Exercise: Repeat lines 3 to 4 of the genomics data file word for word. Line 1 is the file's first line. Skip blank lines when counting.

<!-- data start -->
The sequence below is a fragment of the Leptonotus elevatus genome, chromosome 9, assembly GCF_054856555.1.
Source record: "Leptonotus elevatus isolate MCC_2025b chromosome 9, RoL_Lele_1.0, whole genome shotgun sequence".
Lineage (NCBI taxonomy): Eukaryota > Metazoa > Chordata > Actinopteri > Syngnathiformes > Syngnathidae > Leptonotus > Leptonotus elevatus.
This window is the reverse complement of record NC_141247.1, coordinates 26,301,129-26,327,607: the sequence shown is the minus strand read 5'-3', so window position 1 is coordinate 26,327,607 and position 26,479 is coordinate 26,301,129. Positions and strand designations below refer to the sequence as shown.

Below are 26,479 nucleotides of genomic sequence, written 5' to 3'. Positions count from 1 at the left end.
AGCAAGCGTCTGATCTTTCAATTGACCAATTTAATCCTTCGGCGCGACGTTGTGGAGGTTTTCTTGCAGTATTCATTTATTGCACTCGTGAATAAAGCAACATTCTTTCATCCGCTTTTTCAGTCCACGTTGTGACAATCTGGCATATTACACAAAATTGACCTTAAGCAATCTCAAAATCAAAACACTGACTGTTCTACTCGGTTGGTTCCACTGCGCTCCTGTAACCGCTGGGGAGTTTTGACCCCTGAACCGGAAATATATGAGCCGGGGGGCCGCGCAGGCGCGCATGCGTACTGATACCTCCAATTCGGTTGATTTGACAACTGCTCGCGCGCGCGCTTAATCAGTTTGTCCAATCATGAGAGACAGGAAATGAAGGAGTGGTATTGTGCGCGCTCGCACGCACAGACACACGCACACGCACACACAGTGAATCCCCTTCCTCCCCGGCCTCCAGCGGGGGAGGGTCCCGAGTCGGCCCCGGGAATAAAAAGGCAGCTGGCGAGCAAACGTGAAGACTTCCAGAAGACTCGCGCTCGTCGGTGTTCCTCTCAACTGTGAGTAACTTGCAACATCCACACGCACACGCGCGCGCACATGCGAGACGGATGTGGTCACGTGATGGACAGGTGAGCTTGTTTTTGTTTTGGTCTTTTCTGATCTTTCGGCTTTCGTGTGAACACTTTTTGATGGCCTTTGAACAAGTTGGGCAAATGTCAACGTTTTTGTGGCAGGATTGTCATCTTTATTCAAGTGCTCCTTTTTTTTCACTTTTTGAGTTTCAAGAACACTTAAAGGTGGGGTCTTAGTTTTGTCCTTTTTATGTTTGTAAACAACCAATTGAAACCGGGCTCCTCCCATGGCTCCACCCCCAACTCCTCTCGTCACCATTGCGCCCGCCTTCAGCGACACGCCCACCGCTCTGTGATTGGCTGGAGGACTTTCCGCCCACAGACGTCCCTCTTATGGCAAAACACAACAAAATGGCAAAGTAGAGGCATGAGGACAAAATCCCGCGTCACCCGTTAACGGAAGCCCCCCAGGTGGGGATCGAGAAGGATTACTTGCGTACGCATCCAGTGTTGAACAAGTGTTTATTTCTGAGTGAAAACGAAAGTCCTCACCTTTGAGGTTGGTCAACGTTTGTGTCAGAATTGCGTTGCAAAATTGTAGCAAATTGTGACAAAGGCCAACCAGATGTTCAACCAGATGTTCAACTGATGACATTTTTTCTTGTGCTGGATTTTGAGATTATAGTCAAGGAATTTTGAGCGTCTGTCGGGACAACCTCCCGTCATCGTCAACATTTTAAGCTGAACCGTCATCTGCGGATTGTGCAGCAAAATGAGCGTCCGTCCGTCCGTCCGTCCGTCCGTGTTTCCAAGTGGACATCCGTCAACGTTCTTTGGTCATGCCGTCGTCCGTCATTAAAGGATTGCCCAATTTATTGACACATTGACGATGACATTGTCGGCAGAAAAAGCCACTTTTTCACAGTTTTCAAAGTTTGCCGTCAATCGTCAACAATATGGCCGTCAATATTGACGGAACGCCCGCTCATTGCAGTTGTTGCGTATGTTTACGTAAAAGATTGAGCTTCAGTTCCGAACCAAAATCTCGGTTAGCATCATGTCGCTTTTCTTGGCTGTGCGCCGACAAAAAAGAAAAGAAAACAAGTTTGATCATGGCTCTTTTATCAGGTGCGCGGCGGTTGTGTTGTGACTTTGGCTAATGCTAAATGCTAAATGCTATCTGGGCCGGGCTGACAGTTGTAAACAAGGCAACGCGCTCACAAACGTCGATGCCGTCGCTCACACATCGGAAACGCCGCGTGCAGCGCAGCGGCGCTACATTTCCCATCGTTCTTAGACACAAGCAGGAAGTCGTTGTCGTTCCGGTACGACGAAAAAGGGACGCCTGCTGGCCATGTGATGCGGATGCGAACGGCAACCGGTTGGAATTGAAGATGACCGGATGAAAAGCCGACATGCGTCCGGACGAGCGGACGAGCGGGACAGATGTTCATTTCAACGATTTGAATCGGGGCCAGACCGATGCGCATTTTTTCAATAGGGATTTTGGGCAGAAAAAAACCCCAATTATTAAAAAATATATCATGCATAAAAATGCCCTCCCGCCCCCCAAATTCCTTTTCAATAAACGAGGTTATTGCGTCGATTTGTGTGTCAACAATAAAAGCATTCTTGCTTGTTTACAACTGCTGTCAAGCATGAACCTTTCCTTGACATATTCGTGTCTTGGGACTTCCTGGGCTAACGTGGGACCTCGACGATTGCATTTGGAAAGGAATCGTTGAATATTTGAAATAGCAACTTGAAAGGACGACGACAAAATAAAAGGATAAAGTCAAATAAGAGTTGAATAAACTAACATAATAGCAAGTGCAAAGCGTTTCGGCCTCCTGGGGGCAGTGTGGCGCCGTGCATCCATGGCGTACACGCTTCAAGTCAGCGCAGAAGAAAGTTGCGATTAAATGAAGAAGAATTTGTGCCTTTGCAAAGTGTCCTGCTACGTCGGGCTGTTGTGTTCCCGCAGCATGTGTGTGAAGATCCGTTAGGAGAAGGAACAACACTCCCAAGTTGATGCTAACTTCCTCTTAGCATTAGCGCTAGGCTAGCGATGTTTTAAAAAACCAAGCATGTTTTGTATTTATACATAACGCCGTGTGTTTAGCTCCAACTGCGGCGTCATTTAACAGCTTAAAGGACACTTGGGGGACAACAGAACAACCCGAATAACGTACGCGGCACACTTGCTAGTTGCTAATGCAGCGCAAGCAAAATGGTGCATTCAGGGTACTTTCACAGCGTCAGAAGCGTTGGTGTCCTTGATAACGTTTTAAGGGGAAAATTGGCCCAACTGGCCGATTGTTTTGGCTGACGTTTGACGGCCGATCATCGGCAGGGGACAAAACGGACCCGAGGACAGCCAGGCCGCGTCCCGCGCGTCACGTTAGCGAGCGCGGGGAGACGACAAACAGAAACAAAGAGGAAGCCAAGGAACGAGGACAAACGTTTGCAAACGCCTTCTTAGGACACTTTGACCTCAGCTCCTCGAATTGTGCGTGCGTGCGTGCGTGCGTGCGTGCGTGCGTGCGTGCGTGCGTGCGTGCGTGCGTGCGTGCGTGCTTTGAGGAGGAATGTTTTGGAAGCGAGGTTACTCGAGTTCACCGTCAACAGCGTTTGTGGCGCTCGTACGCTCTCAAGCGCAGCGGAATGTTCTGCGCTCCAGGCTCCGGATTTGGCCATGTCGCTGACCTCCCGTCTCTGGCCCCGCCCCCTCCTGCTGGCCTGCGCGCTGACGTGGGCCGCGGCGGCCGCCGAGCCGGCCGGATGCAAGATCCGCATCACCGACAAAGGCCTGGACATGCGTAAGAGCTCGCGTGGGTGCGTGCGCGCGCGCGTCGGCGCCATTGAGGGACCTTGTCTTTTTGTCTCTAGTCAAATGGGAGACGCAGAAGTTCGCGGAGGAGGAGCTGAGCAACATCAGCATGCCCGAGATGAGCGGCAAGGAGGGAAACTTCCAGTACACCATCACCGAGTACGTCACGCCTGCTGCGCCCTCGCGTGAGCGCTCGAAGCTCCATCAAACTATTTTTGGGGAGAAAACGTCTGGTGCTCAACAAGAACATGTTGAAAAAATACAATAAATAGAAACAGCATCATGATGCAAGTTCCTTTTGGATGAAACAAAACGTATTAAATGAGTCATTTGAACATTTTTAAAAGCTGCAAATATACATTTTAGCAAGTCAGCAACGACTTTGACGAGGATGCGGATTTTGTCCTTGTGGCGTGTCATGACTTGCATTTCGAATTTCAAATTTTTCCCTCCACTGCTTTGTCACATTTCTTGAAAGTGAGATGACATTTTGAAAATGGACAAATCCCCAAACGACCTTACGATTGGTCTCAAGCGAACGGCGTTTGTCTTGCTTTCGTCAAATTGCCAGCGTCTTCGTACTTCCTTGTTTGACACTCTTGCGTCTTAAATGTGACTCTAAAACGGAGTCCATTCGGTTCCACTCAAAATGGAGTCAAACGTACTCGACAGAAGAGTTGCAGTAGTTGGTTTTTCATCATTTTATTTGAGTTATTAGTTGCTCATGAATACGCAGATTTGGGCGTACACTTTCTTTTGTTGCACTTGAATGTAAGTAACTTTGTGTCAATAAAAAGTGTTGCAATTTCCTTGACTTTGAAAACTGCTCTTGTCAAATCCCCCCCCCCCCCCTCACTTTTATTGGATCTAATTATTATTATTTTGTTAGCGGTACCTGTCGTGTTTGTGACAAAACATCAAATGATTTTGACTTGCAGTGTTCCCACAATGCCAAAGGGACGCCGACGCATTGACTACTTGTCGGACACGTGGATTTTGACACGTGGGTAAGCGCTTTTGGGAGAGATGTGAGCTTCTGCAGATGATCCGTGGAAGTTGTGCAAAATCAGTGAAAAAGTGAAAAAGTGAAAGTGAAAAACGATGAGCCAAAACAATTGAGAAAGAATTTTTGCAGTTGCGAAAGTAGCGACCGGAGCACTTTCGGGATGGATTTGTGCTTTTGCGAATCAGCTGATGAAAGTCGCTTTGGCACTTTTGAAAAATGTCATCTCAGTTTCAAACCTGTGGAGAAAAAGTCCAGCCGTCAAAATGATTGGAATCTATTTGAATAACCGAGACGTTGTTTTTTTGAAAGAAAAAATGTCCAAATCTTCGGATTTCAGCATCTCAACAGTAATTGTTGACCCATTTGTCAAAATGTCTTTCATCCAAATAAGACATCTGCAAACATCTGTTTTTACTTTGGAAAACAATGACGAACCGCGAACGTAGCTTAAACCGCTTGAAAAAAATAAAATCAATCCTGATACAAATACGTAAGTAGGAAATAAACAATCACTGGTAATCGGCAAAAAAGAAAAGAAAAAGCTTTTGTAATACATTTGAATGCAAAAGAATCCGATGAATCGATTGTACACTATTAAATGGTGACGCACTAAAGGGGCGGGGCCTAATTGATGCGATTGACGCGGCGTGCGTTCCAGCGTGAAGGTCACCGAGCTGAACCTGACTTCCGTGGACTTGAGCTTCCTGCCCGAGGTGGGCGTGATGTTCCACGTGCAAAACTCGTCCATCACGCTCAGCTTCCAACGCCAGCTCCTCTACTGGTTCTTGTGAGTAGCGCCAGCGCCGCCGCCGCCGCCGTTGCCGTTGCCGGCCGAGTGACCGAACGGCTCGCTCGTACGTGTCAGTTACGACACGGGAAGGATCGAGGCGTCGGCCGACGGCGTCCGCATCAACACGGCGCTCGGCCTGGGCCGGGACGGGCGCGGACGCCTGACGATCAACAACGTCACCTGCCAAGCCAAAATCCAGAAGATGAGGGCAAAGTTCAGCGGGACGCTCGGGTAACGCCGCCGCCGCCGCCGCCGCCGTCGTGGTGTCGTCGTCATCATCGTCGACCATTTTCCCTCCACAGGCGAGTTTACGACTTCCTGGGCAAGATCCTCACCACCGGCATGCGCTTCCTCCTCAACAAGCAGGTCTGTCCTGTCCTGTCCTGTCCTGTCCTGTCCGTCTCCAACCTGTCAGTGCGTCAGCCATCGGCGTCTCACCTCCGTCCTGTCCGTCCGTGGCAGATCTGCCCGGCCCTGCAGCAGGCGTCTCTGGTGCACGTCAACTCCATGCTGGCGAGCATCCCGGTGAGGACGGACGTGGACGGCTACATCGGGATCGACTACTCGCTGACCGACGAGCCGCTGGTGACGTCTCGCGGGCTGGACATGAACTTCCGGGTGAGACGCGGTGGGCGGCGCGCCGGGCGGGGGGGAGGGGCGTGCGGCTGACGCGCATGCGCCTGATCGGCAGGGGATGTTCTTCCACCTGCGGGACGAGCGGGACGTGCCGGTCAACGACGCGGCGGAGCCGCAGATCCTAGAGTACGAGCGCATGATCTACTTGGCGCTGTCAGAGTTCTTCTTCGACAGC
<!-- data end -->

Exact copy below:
Lineage (NCBI taxonomy): Eukaryota > Metazoa > Chordata > Actinopteri > Syngnathiformes > Syngnathidae > Leptonotus > Leptonotus elevatus.
This window is the reverse complement of record NC_141247.1, coordinates 26,301,129-26,327,607: the sequence shown is the minus strand read 5'-3', so window position 1 is coordinate 26,327,607 and position 26,479 is coordinate 26,301,129. Positions and strand designations below refer to the sequence as shown.